Regular surveillance of abundance and distribution are the main requirements to assess conservation status. Power analysis can be used to determine whether a survey has a good chance of producing a statistically significant result if a biologically significant difference existed in a population. The statistical power of a survey programme is the probability that the monitoring will detect a trend in the data despite the ‘noise’ associated with seasonal cycles and other fluctuations (Nichols and Williams, 2006). Power analyses were performed for species for which there are three or more comparable estimates of regional abundance from Small Cetaceans in European Atlantic Waters and the North Sea and other surveys, using previously estimated coefficients of variation. Where surveys are less frequent, it is possible to detect trends, but only over much longer time frames. Detection of trends ≥ 5% of the abundance within a ten-year period would require annual monitoring. This has consequences for the magnitude of the change that must occur in order to be detected and the period that must elapse before the detection occurs (Table 2).

Table 2. Effect of survey interval on power to detect a trend of ≥ 5% decline per year.

Species

Survey interval (years)

Number of surveys required

Number of years to detection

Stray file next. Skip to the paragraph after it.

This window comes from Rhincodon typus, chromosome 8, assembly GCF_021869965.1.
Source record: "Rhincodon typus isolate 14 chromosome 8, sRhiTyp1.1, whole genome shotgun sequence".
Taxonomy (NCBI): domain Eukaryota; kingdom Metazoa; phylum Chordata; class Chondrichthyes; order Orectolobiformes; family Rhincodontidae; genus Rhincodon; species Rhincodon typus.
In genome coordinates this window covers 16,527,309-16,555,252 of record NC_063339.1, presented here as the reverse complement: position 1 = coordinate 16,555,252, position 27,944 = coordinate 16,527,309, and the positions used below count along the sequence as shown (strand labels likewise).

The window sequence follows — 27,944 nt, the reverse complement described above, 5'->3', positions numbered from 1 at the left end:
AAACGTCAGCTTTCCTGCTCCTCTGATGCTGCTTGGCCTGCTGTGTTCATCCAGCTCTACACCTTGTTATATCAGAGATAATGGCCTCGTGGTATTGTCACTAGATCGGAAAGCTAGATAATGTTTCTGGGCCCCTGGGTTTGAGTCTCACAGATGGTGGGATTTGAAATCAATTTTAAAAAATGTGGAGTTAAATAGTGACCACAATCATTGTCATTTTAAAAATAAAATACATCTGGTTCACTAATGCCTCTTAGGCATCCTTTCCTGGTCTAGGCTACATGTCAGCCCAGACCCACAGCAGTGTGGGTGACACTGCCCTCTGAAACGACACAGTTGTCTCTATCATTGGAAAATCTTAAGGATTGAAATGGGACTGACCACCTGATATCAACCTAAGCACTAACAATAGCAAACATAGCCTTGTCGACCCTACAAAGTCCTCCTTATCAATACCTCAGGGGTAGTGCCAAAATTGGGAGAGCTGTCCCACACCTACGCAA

Effective percentage change in population per survey interval

Harbour porpoise

1

5

4

5.0

3

3

6

15.7

6

3

12

34.0

10

2

10

62.9

White-beaked dolphin

1

6

5

5.0

3

4

9

15.7

6

4

18

34.1

10

3

20

62.9

The datasets consisted of abundance estimates from three surveys over 22 years for harbour porpoise, three surveys over 22 years for white-beaked dolphin, and eight surveys over 27 years for minke whale. These data have 80% power (the conventional acceptable level) to detect an annual rate of change, at a significance level (p value) of 0.05, of 1.5% for harbour porpoise, 2.5% for white-beaked dolphin, and 0.5% for minke whale. Therefore, the data on minke whale were sufficient to detect a decline of > 5% over ten-years and assess against the UK target in the Greater North Sea. The three abundance estimates for harbour porpoise and white-beaked dolphins in the Greater North Sea were only able to detect declines of over 33% and 68% respectively over the 22-year time frame. Therefore, the UK target could not be assessed with confidence for harbour porpoise and white-beaked dolphin.

Reanalysis of all Cetaceans in European Atlantic Waters data

The following is a technical explanation for the reanalysis of Small Cetaceans in European Atlantic Waters and the North Sea (SCANS, 1994) and Small Cetaceans in European Atlantic Waters and the North Sea (SCANS-II; 2005) data.

SCANS-III surveyed the entire European continental shelf by aerial survey, except for the Kattegat and Belt Seas area, which were surveyed by ship. Most of these waters were surveyed by ship in SCANS and SCANS-II while SCANS-III was largely conducted using aerial surveys. Methodologies employed for large-scale ships (the two-team “tracker” method) and aerial survey the circle-back method should generate unbiased estimates of abundance for most species including the harbour porpoise, dolphin species, and minke whale so estimates for these species from ship and aerial surveys are, therefore, comparable. However, there is a choice of two models to estimate the probability of detection of animals on the transect line when the two-team ‘tracker’ method has been employed on a ship survey: